Rowe Sanctuary has been owned and managed by the National Audubon Society since 1974. Located along the Platte River in southcentral Nebraska, the 1,447-acre sanctuary contains 2.5 miles of river channel, wet meadows, and some agricultural fields. Public hiking trails wind through riparian areas and along the banks of the Platte.

The Iain Nicolson Audubon Center at Rowe is open Sunday through Friday throughout most the year. Special hours are in effect during crane migration season between mid-February and the first part of April. Trail access is limited during crane migration season. Contact information: 44450 Elm Island Road, Gibbon, NE 68840; 308/468-5282; .

For fact sheet, {link:click here|http://www.audubon.org/bird/iba/nebraska/RoweIBA.pdf}

Ornithological Summary

Every year from mid-February to early April, the Platte River in central Nebraska is the destination for more than 500,000 Sandhill Cranes during their northward migration, roughly 80 percent of the world's population. At the height of the migration in late March, Rowe Sanctuary can host as many as 70,000 cranes nightly. This is one of the highest concentrations of cranes in the world.

From 1971 through 2001, U.S. Fish and Wildlife Service surveys recorded 22 whooping cranes on Rowe's property. Most of the sightings are of groups of cranes that stay for several days on their migration.

Rowe's prairie and wet meadow habitats support grassland birds of state concern such as Bobolink, Northern Harrier, and Dickcissel.

Conservation Issues

Sandhill cranes are attracted to the Platte River and its associated habitats for several reasons. The Platte, historically, was a wide, shallow body of flowing water with few trees, providing cranes roosting areas safe from predators. Runoff from snow melt in the Rockies would scour the river, keeping it wide and free of woody growth. Reduced water flows from dams and water diversion projects have allowed trees to encroach, narrowing the river. More trees means cranes are forced into smaller and smaller stretches of the river, further increasing the threat of disease. Staff must use machinery to clear sandbars to inhibit tree growth and to maintain the wide river channels that cranes require.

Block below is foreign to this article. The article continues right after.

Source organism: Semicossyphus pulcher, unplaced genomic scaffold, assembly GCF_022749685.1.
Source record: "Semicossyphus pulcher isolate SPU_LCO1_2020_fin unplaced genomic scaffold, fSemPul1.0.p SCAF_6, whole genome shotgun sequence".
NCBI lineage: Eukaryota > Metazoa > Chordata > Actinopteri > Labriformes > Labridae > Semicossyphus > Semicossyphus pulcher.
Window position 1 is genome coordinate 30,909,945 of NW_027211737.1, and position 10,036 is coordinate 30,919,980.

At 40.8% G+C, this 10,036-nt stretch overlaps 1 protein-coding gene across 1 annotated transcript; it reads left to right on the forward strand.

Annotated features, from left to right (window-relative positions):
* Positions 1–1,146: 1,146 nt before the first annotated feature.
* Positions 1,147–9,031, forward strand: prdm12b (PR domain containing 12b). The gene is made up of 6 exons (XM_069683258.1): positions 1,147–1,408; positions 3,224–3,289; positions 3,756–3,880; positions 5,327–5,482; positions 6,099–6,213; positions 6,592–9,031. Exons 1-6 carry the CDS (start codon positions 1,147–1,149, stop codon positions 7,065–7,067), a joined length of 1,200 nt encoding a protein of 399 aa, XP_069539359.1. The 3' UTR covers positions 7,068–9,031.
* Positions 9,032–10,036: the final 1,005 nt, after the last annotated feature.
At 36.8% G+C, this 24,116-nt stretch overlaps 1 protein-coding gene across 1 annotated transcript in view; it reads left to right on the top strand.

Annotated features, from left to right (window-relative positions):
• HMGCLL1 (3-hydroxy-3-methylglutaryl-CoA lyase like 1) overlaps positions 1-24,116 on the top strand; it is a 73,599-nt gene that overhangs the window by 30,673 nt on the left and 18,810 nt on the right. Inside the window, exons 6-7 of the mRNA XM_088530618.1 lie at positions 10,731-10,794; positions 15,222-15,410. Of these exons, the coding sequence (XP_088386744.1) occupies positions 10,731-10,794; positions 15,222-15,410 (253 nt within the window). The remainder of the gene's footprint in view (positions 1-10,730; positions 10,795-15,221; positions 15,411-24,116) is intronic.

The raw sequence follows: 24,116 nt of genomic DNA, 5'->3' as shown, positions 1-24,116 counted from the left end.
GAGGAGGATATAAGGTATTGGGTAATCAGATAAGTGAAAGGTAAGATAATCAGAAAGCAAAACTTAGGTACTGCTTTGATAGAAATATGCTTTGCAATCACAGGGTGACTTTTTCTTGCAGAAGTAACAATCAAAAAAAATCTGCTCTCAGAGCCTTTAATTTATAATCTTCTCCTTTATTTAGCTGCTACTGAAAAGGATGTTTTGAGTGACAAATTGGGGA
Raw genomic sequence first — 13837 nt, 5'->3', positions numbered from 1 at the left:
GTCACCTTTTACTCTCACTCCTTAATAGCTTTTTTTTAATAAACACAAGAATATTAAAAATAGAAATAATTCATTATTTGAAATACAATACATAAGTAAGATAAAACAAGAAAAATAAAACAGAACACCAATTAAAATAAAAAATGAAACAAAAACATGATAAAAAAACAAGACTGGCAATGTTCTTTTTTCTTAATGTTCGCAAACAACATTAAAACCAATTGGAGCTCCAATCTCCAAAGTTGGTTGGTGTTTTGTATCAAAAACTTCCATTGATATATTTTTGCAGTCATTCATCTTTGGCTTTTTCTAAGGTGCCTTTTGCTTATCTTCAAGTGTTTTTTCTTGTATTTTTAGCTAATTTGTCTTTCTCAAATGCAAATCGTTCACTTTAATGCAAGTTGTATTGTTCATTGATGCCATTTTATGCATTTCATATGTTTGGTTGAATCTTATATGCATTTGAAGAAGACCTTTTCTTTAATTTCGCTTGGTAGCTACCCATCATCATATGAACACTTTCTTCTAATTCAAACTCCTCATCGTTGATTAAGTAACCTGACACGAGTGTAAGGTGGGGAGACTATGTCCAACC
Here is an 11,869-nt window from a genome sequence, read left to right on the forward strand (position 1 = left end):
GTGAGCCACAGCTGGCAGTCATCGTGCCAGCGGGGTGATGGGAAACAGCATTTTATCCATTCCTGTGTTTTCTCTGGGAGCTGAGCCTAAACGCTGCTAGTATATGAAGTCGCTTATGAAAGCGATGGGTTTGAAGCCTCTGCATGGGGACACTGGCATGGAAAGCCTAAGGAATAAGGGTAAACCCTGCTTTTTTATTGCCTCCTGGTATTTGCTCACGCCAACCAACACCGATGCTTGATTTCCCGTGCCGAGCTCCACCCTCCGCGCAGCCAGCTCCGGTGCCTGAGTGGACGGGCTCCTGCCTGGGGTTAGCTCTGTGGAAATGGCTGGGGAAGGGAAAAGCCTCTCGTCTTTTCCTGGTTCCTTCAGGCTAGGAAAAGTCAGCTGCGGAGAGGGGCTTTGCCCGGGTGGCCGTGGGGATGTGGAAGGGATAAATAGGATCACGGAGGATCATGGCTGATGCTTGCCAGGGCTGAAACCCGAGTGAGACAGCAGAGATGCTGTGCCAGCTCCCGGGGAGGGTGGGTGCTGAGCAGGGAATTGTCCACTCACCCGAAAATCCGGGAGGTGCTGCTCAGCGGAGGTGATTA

Wet meadows adjacent to the Platte are rich in invertebrates and other wetland life forms. Cranes feed here, as well as in agricultural fields nearby. The birds need to put on about a pound of weight to successfully complete their migration and breeding season. Wetlands are threatened with conversion to agricultural or residential purposes.

Ownership

Owned and managed by the National Audubon Society, the original purchase of 782 acres in 1974, which was funded by Lillian Annette Rowe of Trenton, New Jersey, included 2.5 miles of river channel, wet meadows, and some agricultural fields. Additional land acquisitions have increased the current size of the sanctuary to 1,447 acres.

Habitat

The 1,248 acres of Rowe Sanctuary are made up of river habitat, wet meadows, agricultural fields, and urban structures.

Land Use

The outdoor and experienced-based education at the Iain Nicolson Audubon Center (INAC) at Rowe Sanctuary is at the heart of Audubon's mission. Trained staff and volunteers provide special opportunities for everyone to experience the Platte Valley ecosystem and its wildlife. INAC has both indoor and outdoor classrooms, viewing blinds on the Platte River for visitors to witness up-close the sandhill crane migration, and hiking trails that meander along the Platte River, around wetlands, and through wooded areas and prairie remnants.